A Plastic Pandemic

By Melanie Stewart

Plastic is the new dirty word.  It’s in our air, oceans, soil, drinking water, virtually everywhere.  Chemicals in plastic can leech into food and drinks and reduce fertility, harm fetal development, disrupt the endocrine system, affect children’s behavior, and even increase blood pressure.  Plastic can break down into smaller pieces, but it never goes away—every piece of plastic ever created still exists today.

None of that was known when the first plastic was created in 1869 as a substitute for ivory, helping to stop the slaughter of elephants and tortoises.  Nor did we worry about the effect as it helped us to win World War II—nylon was used for parachutes, ropes, and helmet liners, and Plexiglas replaced standard glass in aircraft windows.  Single-use plastic items are a mainstay in healthcare, with sterile wrapped products reducing infection, while personal protective equipment (PPE) keeps both the patient and provider safe.

COVID-19 has increased our plastic use.  PPE use has gone up, with one forecast estimating $166 billion will be spent on disposable masks in 2020.  Most PPE cannot be recycled and it’s actually become an increasing amount of litter, as people toss what they perceive to be dirty on the ground—and this eventually makes its way into the ocean.  Staying at home means more e-commerce, with Amazon seeing a 65% increase in customers.  More people are ordering food online, which increases plastic use—containers, utensils, and bags.  Many cities are temporarily banning reusable bags in favor of disposables. The International Solid Waste Association is estimating that single-use plastic consumption has increased 250-300% since COVID-19 began. To make matters worse, oil prices are low, making production of plastic cheap, while labor shortages are making recycling more challenging, which likely results in less items being recycled.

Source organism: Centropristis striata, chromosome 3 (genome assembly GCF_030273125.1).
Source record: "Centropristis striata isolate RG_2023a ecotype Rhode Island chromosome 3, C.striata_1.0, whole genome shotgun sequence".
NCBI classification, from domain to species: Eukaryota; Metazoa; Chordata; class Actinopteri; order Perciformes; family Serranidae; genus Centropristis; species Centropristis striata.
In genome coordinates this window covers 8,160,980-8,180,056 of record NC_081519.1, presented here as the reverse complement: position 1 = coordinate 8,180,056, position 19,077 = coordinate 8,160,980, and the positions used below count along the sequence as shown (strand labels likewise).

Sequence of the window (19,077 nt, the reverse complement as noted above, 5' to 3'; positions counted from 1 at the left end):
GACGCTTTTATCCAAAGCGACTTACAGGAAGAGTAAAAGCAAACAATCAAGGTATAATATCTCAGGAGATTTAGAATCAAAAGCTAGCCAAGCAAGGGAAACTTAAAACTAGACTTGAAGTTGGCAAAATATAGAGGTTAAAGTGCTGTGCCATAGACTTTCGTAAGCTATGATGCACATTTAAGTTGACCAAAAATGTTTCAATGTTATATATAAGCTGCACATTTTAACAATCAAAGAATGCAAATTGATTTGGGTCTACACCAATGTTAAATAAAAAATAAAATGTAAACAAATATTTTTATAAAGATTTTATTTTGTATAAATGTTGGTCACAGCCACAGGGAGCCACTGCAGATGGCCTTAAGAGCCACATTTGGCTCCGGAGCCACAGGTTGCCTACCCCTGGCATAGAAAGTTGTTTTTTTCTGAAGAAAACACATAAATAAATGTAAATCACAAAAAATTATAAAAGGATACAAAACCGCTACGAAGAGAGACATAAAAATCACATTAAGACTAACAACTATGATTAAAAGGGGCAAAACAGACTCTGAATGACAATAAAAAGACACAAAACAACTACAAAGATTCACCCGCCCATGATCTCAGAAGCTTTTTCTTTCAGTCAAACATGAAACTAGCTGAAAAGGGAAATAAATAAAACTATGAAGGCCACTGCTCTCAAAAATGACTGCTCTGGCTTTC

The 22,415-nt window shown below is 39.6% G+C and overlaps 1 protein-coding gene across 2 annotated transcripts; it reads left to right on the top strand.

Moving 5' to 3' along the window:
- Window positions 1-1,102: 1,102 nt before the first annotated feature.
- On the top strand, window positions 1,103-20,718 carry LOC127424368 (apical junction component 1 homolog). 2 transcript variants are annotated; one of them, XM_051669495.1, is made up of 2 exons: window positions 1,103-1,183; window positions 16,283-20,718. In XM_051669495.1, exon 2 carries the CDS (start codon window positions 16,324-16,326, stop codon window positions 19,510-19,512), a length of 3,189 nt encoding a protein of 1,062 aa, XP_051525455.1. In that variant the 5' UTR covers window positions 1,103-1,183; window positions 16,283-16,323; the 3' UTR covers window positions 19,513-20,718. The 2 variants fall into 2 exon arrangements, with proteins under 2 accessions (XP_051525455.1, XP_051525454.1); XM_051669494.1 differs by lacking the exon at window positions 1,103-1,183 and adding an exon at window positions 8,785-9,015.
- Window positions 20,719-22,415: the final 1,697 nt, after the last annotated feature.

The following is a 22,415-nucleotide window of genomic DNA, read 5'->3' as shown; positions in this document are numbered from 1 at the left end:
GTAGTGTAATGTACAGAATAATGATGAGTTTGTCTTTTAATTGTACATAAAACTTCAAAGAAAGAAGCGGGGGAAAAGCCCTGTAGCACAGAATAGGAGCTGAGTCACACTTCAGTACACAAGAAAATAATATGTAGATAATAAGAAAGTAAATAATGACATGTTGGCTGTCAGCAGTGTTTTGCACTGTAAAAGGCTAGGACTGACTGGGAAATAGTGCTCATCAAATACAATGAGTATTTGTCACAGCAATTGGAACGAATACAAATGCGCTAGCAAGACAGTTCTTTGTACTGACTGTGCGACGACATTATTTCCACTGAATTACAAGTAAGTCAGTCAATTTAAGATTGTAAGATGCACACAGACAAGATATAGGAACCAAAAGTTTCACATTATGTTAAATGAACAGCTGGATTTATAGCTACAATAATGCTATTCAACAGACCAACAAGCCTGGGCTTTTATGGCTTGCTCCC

There’s still hope.  UNMC/Nebraska Medicine developed a way to decontaminate and reuse some PPE.  It’s easy/affordable to get a reusable mask for you/your family. Reusable masks have been shown to be safe to use.  There is a lot of information available to help you reduce your plastic use—everything from buying more fresh fruits and veggies (and less packaged food) to buying plastic-free clothes (hint: most of what you are wearing is partially plastic) to consuming less in general.

Consider joining our plastic-free ecochallenge team.  You pick the actions you want to take and/or learn about and can earn prizes while seeing the collective impact.

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